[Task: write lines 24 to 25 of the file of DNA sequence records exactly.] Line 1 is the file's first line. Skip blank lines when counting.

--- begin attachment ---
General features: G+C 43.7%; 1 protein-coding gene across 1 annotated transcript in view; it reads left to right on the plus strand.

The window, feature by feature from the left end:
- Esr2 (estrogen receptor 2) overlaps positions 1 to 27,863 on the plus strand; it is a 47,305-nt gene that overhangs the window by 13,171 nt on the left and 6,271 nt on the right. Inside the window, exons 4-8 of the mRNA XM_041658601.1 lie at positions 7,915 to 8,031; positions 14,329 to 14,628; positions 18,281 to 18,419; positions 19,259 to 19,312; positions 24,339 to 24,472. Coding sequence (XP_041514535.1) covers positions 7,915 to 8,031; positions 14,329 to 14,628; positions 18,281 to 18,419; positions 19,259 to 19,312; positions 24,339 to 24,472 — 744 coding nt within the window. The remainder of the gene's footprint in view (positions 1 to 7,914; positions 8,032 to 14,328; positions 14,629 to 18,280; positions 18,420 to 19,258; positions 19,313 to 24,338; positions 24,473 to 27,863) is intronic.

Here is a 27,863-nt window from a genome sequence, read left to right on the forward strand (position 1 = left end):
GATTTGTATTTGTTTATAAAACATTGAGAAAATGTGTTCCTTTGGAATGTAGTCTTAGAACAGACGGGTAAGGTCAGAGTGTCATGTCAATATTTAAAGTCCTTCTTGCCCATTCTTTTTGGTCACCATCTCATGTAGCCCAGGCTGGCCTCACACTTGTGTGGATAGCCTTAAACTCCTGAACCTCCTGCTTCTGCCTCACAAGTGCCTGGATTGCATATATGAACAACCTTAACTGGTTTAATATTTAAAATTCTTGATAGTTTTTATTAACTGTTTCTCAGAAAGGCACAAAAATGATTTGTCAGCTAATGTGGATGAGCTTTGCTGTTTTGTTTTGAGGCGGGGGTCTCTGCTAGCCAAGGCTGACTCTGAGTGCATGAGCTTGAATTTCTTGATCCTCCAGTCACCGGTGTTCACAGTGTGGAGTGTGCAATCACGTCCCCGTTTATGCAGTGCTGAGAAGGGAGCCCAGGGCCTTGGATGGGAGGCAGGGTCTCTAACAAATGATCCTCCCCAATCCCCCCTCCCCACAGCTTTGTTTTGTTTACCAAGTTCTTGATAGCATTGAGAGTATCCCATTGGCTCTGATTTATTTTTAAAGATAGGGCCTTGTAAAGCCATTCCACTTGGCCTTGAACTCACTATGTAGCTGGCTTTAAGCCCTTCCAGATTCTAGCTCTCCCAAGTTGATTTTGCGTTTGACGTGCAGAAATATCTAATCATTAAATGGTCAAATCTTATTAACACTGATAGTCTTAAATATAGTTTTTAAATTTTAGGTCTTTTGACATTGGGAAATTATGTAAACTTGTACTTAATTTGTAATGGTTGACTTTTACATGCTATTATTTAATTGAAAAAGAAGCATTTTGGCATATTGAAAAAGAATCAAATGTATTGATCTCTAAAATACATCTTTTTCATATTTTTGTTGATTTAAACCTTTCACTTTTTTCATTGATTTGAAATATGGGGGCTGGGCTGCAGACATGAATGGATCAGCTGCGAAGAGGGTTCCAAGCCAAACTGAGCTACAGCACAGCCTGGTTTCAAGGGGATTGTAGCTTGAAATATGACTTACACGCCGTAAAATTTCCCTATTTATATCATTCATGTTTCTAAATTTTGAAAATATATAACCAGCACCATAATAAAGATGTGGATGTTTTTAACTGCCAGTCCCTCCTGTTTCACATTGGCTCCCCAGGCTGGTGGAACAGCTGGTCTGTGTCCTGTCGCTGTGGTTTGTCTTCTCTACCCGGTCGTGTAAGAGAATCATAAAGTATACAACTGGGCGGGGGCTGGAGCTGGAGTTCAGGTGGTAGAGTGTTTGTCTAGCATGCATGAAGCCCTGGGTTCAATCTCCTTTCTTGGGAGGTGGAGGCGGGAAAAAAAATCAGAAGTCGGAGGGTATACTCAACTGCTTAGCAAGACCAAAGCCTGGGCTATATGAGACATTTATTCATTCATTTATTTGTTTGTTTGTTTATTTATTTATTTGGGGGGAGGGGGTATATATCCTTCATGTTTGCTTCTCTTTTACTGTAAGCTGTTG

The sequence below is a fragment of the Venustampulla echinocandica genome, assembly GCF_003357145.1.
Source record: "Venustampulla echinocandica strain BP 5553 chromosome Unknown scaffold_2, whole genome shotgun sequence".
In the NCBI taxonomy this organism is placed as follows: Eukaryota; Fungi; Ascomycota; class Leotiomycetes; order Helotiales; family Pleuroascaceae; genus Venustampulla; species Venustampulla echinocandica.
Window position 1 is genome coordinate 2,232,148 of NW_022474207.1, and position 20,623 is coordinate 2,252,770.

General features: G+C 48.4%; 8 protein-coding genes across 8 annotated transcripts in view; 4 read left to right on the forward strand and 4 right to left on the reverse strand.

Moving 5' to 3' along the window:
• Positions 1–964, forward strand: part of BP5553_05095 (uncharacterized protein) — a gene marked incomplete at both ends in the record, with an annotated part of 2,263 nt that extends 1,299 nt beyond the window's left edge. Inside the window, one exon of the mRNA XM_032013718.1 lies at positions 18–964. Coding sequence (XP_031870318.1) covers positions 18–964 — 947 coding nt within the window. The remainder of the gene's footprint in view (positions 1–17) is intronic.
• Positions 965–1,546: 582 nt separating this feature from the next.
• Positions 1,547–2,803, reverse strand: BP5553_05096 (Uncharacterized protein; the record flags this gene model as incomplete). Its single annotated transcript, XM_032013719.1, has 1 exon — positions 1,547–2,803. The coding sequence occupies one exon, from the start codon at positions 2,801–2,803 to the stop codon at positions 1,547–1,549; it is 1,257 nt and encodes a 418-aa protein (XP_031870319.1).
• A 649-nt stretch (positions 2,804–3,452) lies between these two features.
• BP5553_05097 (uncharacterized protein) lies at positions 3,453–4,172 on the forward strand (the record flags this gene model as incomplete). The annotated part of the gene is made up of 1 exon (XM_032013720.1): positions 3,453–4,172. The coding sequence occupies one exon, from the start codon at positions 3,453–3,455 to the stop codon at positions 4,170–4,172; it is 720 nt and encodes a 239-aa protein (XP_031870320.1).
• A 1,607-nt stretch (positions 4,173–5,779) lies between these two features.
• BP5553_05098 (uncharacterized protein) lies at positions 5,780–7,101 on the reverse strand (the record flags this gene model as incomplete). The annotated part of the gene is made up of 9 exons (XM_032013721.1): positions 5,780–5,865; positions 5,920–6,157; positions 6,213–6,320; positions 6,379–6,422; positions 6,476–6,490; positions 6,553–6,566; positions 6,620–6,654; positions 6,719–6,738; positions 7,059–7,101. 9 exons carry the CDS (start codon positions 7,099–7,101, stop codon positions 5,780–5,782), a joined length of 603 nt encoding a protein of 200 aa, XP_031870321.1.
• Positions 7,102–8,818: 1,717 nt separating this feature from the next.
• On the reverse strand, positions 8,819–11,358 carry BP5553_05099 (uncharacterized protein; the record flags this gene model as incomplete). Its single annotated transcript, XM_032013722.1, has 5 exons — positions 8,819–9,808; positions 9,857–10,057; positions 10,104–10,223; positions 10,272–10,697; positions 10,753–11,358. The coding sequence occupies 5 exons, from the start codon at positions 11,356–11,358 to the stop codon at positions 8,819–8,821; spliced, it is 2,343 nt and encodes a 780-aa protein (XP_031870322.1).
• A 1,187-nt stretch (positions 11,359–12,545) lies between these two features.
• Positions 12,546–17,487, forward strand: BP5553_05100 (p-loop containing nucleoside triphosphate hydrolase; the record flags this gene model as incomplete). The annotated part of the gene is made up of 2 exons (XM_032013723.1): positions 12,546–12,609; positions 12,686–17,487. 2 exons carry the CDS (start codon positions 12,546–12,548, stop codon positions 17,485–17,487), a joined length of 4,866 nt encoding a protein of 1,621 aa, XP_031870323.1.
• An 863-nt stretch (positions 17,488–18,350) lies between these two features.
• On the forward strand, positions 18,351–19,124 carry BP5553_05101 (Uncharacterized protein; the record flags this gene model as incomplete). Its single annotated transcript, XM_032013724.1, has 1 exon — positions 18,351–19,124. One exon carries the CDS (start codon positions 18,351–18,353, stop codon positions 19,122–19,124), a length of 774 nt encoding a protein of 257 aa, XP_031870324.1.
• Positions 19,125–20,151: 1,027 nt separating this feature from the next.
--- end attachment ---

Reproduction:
• On the forward strand, positions 18,351–19,124 carry BP5553_05101 (Uncharacterized protein; the record flags this gene model as incomplete). Its single annotated transcript, XM_032013724.1, has 1 exon — positions 18,351–19,124. One exon carries the CDS (start codon positions 18,351–18,353, stop codon positions 19,122–19,124), a length of 774 nt encoding a protein of 257 aa, XP_031870324.1.
• Positions 19,125–20,151: 1,027 nt separating this feature from the next.